it shall try to cure them of their intemper
ate habits.
The Michigan prohibitionists eem to be
about as sensible as the prohibitionists of
other States, Connecticut, for instance. They
put up legislative candidates -of their own
instead of trying to accomplish something
practical by voting, with one of the great
parties, and the result is that the f usionists
have a majority of two in the senate, while
the house is tied, or Republican by two, and
temperance legislating of. any sort quite but
of the question.
The director general of Italian prisons in
his last report says that a comparison of the
number of crimes committed and of prisoners
in confinement in Italy with those of any
other nation shows that Italy is, unhappily,
supreme in this respeot. . Italy has 825 pris
ons, with a constant average population of
40,000 offenders and 82,000 convicts. Among
the latter are more than 5,000 condemned to
hard labor fer life, which means 5,000 mur
derers, and 1,800 to more than twenty years,
the far larger number of whom are murderers
also.
The introduction in the Vermont legisla
ture of a bill providing that the citizen of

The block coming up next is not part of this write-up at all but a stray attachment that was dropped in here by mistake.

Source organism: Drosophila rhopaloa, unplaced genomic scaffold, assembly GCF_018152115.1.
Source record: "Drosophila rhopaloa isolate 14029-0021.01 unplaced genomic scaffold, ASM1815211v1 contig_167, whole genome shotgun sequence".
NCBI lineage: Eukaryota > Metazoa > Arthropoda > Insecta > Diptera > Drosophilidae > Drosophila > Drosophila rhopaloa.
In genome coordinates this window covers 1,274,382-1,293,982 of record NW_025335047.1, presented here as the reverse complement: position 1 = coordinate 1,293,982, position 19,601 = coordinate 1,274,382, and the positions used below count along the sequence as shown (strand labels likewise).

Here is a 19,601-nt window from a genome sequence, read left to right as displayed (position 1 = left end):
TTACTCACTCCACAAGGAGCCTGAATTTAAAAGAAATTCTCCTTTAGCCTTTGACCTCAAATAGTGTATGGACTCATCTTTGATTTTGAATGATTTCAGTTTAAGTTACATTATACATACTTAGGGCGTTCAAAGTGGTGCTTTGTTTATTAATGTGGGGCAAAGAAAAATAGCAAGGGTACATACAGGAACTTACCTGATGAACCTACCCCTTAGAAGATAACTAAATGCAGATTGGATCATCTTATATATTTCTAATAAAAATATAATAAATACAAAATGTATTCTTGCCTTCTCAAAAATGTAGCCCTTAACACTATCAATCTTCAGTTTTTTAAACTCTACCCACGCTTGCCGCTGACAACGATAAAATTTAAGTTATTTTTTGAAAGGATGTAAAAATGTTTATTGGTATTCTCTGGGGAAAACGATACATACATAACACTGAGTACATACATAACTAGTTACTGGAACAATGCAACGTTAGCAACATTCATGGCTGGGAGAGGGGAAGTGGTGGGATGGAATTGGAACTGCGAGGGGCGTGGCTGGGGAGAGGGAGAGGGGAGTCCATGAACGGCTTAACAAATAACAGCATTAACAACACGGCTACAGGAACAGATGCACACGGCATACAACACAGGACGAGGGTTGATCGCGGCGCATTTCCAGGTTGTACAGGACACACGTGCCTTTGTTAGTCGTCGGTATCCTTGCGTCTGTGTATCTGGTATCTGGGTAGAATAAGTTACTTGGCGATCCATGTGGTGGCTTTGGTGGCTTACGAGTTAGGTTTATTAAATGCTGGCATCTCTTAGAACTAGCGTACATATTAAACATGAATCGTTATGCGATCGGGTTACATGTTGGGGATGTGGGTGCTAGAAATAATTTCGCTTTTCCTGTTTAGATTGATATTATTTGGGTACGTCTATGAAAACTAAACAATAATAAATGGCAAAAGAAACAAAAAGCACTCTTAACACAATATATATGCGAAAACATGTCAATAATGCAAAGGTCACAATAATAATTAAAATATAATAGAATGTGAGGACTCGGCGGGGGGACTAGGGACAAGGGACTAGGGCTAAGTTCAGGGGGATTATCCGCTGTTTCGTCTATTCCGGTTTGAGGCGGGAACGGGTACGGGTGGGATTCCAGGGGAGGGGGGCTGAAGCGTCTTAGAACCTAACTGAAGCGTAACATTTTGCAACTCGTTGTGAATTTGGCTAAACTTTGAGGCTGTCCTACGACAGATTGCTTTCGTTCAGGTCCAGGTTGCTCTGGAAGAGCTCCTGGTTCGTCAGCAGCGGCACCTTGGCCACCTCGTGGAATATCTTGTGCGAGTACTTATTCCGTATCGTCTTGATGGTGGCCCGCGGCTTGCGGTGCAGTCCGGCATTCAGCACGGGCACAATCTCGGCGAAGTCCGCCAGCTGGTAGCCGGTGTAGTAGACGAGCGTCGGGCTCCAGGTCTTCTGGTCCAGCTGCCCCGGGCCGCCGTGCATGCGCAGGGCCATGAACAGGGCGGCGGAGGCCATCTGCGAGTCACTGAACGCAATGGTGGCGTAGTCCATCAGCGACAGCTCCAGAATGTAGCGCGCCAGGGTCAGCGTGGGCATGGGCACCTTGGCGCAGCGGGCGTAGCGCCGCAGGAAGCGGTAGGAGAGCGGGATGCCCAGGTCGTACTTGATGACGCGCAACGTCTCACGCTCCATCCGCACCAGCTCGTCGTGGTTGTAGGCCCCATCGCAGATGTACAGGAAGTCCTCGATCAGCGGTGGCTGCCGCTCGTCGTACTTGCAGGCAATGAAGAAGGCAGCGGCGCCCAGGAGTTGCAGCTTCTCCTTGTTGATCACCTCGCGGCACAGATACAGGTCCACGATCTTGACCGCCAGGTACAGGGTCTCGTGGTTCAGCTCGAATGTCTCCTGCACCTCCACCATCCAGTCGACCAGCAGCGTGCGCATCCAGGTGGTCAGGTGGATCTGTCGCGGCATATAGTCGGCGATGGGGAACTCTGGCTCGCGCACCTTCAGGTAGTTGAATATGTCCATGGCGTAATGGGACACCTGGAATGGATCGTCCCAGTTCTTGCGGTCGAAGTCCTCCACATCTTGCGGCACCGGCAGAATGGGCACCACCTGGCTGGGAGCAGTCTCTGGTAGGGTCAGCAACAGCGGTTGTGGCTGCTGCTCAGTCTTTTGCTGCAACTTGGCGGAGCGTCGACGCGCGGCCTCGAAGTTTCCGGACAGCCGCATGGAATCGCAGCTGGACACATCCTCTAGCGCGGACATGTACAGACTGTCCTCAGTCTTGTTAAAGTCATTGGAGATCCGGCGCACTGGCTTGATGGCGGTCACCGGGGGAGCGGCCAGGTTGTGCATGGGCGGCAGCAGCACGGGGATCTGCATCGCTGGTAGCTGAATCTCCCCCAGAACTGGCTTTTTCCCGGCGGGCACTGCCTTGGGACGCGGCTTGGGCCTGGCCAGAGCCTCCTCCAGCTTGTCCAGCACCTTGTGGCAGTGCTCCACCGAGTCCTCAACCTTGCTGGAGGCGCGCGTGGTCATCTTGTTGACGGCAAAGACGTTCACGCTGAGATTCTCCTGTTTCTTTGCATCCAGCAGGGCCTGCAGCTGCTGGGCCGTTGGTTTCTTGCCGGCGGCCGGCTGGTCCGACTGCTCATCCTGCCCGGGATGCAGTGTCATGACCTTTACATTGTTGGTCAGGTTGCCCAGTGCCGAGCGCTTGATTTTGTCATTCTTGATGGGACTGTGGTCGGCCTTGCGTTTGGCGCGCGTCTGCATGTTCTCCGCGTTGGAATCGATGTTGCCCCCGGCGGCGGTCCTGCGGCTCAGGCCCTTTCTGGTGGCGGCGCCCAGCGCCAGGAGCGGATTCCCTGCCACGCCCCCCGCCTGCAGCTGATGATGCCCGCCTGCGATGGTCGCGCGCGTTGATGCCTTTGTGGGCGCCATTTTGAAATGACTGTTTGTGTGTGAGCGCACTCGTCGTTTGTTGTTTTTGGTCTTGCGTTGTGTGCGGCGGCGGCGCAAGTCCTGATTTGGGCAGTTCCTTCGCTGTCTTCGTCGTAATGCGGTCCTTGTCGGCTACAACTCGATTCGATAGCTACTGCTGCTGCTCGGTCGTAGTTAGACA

that State shall hereafter only vote in the
town where he lives, and not there unless a
resident for at least three months before
election, brings out the curious conditions of
political privilege which have thus far exist
ed with the people of Vermont. It has here
tofore been, and is now, allowable for the
Vermont votor to cast his ballot in any town
of the State where he might happen to be on
election day. It is stated, for instance, that
in the recnt election about one hundred and
fifty votes were cast in Rutland by persons
who lived in at least forty-two other towns
of the State.
The constitutional amendment adopted by
the people of- New York- sfrihefTeeeHt elec
tion prohibits all cities in that Stat9 having
more than one hundred thousand inhabitants
from contracting debts in excess of ten per
cent, of the assessed value of the real estate
in the city. New' York city's real estate is
assessed at $111,926,159. The total bonded
debt, exclusive of revenue bonds, will
amount to $125,819,570, or exceeding by
many millions the sum allowed by the re
cent constitutional amendment. But of
these bonds $85,479,579 will belong to the
sinking fund. Now the question comes, are
these $35,000,000 in the- sinking fund to be
regarded as paid? If so then they can be de
ducted from the gross amount, reduce it to
lew than ten per cent, on the assessed valua
tion of the real estate in the city and they
can then increase their debt; but if these
sinking fund bonds are not considered as